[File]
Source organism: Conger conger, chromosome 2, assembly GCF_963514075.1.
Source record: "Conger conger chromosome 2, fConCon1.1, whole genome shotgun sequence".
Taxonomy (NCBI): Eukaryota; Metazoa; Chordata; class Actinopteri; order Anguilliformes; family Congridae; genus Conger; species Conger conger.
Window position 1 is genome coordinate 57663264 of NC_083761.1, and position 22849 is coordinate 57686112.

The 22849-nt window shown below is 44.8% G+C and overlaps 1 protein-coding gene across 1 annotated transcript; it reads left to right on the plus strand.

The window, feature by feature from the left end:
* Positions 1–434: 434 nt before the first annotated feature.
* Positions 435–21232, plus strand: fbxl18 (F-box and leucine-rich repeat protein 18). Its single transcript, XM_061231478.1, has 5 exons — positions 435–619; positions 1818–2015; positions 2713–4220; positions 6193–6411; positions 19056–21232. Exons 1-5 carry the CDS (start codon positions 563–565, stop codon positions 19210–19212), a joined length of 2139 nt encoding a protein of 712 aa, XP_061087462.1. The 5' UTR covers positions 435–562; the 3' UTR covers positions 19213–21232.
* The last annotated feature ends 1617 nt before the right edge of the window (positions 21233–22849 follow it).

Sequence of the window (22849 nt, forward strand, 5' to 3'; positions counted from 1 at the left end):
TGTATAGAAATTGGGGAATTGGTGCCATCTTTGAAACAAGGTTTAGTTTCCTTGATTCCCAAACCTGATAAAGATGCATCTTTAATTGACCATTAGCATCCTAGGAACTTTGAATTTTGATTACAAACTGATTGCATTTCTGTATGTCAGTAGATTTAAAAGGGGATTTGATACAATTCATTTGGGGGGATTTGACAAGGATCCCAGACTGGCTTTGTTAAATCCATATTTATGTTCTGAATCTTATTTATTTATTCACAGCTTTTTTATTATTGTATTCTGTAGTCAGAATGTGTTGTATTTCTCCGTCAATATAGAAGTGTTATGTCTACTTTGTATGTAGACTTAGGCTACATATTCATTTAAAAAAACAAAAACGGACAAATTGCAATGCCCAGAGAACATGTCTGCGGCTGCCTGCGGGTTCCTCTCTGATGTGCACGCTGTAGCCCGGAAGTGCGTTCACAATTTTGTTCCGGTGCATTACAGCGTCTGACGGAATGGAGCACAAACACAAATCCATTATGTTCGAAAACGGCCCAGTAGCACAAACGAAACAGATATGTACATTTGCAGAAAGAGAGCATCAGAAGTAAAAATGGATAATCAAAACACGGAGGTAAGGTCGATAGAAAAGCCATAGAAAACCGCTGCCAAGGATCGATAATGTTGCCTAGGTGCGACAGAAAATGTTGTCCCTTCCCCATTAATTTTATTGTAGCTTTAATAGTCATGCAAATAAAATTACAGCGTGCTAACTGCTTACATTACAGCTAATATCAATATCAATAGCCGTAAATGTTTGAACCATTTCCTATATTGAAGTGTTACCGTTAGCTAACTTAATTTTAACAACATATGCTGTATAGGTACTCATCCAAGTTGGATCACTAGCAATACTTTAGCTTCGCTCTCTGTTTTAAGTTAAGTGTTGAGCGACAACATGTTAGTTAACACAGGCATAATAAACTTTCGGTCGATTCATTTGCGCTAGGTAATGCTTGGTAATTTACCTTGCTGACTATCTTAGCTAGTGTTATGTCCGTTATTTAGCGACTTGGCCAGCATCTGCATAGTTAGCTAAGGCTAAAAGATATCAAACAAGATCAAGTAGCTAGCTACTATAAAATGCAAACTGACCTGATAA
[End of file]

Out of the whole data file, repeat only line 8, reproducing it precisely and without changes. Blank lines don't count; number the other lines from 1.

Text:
* Positions 435–21232, plus strand: fbxl18 (F-box and leucine-rich repeat protein 18). Its single transcript, XM_061231478.1, has 5 exons — positions 435–619; positions 1818–2015; positions 2713–4220; positions 6193–6411; positions 19056–21232. Exons 1-5 carry the CDS (start codon positions 563–565, stop codon positions 19210–19212), a joined length of 2139 nt encoding a protein of 712 aa, XP_061087462.1. The 5' UTR covers positions 435–562; the 3' UTR covers positions 19213–21232.